[Officer returns to the cell, looking bemused]
Officer: (sarcastically) Ha, ha, ha. Oh that is original, Fletcher. I've been havin' that for the last seven years. (wanders off)
Fletcher: So's she an' all.

A Day Out [1.4]Edit

[Barrowclough and the prisoners are trapped in a locked church]
Barrowclough: Come on, Fletcher, you've been convicted of breaking and entering.
Fletch: Ah - "entering" being the operative word, Mr Barrowclough. I ain't never been convicted of breaking out of nowhere.

Ways And Means [1.5]Edit

Fletch: Lots of famous people have been illegitimate, you know. William the Conqueror.... Napper Wainwright....
McLaren: Who's Napper Wainwright?
Fletch: He was a screw at Brixton. Mind you, he was a bastard.

Men Without Women[1.6]Edit


Series 2Edit

Just Desserts [2.1]Edit


Heartbreak Hotel [2.2]Edit

[Fletch has a question for Mackay]
Fletch: 'Ol love-lorn Lenny here wants to know whether the BBC ever play prisoner requests.
Mackay: No. Oh no. The answer to that is no. On the grounds that it could cause embarrassment."
Godber: Embarrassment?
Mackay: To the prisoner's families. The families might've excused his absence by telling the neighbours that the felon in question was abroad, or working on a North Sea oil rig.
Godber: Oh. I see.
Mackay: No doubt your wife, Fletcher, has told your friends that you are on a five-year safari. [chuckles at his own joke]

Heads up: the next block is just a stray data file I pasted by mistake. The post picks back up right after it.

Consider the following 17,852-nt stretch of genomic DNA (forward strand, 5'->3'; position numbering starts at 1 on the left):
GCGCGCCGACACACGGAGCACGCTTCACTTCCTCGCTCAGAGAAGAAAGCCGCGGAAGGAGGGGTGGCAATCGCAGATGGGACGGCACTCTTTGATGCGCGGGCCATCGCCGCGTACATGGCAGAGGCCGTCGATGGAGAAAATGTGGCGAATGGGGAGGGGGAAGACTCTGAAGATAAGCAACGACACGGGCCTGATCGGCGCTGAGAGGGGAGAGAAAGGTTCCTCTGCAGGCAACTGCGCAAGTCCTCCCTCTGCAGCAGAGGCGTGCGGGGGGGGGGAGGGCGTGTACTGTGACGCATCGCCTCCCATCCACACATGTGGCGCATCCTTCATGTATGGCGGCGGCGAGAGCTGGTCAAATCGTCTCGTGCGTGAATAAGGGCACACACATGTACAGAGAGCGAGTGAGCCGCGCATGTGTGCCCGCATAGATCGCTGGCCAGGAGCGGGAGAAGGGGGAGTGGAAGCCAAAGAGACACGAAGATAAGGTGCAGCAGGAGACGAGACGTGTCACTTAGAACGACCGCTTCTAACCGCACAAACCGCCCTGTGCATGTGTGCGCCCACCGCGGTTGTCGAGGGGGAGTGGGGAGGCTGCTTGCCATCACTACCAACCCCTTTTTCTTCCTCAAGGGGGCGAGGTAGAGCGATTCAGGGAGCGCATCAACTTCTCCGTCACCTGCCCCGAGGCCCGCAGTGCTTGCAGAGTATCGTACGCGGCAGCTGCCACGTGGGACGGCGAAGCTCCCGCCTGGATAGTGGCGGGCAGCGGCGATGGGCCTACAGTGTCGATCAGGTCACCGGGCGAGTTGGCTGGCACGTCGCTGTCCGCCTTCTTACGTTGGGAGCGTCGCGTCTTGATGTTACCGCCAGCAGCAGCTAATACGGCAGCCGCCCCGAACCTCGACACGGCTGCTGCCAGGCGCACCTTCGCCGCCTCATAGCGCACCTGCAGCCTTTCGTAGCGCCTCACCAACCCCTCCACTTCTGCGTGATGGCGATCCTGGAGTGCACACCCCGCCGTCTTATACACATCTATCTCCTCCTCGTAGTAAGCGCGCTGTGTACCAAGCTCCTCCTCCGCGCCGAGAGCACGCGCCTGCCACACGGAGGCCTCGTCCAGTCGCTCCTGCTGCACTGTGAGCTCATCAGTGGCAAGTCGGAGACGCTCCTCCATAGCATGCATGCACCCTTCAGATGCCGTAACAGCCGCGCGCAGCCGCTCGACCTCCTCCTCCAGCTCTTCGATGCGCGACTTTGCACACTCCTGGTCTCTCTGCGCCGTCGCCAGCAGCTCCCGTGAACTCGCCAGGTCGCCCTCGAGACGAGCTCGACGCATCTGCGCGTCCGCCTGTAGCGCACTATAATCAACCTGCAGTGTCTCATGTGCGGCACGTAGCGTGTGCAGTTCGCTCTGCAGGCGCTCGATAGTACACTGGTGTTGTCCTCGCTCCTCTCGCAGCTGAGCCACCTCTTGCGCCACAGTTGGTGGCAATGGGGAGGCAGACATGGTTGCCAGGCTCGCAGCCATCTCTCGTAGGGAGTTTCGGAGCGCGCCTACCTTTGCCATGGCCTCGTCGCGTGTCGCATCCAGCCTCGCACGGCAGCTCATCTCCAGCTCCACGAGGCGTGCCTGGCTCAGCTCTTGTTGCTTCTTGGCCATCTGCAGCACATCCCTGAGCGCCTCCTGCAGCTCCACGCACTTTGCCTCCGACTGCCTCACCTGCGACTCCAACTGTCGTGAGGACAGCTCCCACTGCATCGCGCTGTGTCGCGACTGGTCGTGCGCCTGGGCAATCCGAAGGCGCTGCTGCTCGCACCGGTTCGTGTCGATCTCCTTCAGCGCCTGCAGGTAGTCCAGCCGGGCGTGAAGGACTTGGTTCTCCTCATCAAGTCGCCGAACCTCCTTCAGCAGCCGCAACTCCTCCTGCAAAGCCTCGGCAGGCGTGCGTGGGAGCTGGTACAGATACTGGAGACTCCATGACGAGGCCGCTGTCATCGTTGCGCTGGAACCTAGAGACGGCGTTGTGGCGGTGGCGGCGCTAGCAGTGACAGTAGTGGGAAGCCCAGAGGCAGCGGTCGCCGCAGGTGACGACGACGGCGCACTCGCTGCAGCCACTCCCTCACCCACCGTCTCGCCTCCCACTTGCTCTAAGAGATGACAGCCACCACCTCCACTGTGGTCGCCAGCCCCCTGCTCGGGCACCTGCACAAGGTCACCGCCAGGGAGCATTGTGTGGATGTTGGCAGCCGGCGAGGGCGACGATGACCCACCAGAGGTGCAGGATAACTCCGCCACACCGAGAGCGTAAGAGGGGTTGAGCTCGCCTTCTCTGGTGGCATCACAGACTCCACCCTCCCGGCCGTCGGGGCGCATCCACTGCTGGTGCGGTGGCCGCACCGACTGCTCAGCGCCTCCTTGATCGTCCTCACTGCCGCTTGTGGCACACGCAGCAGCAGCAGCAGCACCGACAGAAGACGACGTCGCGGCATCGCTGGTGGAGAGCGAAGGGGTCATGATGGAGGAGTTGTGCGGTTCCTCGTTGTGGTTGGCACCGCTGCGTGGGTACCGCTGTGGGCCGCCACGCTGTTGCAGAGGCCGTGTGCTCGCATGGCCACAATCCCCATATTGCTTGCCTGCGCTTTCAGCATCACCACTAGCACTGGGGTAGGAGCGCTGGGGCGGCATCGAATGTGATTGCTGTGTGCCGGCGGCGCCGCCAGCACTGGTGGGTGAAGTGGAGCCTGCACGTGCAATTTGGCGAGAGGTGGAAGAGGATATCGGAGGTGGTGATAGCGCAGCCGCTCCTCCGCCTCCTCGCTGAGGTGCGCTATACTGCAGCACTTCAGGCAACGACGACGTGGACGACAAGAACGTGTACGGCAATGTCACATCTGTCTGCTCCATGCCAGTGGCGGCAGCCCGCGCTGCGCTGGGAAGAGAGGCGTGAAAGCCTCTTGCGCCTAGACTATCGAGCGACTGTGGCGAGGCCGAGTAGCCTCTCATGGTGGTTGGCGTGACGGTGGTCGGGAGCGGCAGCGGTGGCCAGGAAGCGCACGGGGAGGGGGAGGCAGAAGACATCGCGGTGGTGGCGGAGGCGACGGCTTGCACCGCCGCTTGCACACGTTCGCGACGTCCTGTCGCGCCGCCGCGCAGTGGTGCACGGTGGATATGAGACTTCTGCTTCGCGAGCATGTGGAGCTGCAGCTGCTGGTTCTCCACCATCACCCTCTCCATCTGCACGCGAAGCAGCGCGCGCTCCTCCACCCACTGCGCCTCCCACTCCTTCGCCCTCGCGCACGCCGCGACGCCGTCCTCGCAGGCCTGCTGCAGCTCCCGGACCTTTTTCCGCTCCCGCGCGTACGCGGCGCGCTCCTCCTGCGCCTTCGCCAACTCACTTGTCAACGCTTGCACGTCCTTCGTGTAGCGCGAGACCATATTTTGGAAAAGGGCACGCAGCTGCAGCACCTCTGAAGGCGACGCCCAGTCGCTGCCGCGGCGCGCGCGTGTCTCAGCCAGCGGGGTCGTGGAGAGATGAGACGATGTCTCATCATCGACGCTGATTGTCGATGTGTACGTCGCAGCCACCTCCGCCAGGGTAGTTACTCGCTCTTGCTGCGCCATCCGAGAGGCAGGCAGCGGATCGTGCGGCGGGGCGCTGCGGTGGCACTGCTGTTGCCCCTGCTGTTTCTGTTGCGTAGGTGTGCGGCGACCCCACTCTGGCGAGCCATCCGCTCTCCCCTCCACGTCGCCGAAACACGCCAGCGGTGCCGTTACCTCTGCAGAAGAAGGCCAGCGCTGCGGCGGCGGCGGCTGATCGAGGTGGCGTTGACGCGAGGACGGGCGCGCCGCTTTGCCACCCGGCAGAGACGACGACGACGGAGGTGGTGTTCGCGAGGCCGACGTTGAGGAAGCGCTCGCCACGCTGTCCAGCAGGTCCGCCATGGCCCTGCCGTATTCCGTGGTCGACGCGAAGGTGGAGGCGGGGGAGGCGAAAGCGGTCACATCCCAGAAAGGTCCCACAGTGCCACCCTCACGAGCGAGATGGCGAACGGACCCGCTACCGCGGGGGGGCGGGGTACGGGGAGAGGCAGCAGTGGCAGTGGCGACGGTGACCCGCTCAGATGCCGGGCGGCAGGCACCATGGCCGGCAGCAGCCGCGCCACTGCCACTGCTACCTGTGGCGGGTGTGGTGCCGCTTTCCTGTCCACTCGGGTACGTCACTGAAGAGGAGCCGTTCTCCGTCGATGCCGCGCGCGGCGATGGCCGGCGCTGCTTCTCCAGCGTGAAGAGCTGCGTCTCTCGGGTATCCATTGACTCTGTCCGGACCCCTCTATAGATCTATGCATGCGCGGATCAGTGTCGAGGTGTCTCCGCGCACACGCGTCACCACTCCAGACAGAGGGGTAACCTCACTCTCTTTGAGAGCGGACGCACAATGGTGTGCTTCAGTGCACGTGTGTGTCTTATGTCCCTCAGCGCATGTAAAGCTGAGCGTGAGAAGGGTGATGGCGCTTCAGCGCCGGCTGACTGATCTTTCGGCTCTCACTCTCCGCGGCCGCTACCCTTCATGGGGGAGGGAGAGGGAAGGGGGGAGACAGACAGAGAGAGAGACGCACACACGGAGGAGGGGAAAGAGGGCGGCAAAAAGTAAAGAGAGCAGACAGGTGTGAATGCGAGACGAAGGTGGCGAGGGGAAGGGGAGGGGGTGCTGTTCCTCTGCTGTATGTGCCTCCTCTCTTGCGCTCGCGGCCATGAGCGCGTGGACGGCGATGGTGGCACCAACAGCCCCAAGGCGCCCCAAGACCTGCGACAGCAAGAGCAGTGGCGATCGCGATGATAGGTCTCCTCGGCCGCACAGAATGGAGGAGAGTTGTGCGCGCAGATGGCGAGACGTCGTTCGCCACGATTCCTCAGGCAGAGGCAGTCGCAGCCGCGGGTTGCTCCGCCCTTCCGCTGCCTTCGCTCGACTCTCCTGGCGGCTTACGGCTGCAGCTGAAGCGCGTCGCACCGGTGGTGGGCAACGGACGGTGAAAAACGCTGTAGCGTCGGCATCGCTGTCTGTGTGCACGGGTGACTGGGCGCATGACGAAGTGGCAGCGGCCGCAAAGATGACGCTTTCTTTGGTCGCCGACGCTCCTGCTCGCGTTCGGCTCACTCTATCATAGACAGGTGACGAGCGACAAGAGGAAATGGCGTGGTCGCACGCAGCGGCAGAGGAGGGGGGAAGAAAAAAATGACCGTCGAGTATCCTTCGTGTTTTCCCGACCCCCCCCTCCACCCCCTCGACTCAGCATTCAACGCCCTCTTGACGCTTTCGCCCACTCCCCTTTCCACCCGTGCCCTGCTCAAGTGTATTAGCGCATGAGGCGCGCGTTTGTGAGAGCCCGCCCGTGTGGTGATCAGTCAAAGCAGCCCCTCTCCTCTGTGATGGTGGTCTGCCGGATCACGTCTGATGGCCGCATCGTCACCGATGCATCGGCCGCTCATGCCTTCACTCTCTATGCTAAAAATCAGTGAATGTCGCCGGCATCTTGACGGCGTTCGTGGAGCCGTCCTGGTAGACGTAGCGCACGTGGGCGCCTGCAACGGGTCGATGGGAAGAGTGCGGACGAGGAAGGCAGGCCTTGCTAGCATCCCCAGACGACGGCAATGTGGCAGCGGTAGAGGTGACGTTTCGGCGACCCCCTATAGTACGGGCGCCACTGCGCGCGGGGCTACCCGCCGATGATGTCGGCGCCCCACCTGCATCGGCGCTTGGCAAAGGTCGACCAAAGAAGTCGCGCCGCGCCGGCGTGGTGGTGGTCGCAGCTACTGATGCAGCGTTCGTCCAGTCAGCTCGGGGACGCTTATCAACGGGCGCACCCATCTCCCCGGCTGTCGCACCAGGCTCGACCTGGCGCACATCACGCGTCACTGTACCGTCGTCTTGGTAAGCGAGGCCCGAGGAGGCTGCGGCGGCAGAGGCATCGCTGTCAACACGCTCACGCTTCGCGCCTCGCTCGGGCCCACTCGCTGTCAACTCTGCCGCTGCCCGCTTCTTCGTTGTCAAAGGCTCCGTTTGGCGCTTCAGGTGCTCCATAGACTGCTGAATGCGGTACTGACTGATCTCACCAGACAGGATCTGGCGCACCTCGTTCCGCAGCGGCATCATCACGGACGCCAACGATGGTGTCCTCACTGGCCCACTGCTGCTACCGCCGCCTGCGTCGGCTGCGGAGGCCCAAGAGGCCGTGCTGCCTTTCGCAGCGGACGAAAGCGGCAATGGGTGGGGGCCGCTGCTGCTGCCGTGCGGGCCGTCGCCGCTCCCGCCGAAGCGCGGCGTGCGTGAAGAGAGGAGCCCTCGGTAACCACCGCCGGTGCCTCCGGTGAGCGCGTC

Fletch: No. She just tells them I'm doing missionary work in Scotland.


[Godber has just asked Fletch if he would make it outside of prison]
Fletch: With you, it's different. I mean, you're young, you're 'ealthy, you've go an honest face.
Godber: Is that enough?
Fletch: Yeah, I think so, yeah. Character, that's what I can read there. That's what you've got, son. Character. [pats him on the shoulder] You're a good lad.
Godber: So you think, Fletch, that if somebody cared for me. Like, a girl, like, she'd... uh... forgive me past misdemeanours?
Fletch: Yeah. If she's any sort of human being, yes she would, yeah. Any human being would. [places his hand on his shoulder] You see, you've got to learn to believe in yourself, ain't ya, eh? 'Cause I believe in ya.
Godber: Do ya?
Fletch: Of course I do, yeah.
Godber: [handing him an envelope] Oh, well, I'll post this, then. Could you get your mucker, Barrowclough to post it in the village for me quite, like?
Fletch: [Reading envelope] Who is it? BBC?
Godber: Yeah. It's on plain notepaper, so they won't know it's from a prisoner.
Fletch: "'Ello Young Lovers Corner?" Is all this soul searching just for the benefit of that slag Denise?
Godber: No! Not 'er.
Fletch: Who, then?
Godber: [tentative] Ingrid.
Fletch: [obviously shocked and infuriated, smiles falsely] My Ingrid?
Godber: [poetically] Our eyes met across the crowded room.
Fletch: My daughter Ingrid?
Godber: [continuing] And though we didn't know each other, we both knew -
Fletch: [interrupting him in fury] You think I'd let my daughter Ingrid hang out with the likes of you!? [Grabs him by the shirt and raising his fist] A JUVENILE DELINQUENT FROM THE BACKSTREETS OF BIRMINGHAM!!!
Godber: Fletch! Fletch! Fletch! Be careful!
Fletch: WHY!?
Godber: You've crushed your ping-pong ball.

Disturbing The Peace [2.3]Edit


Mr. Mackay: I think some of you wrongly assumed that I had left you for good. But, as you see, nothing could be further from the truth. Only... I am somewhat disturbed to hear what has been happening in my absence. So now... We're going to have a new regime here, based not on lenience and laxity but on discipline, hard work and blind, unquestioning obedience. Feet will not touch the floor. Lives will be made a misery. [At the door] I am back, and I am in charge here.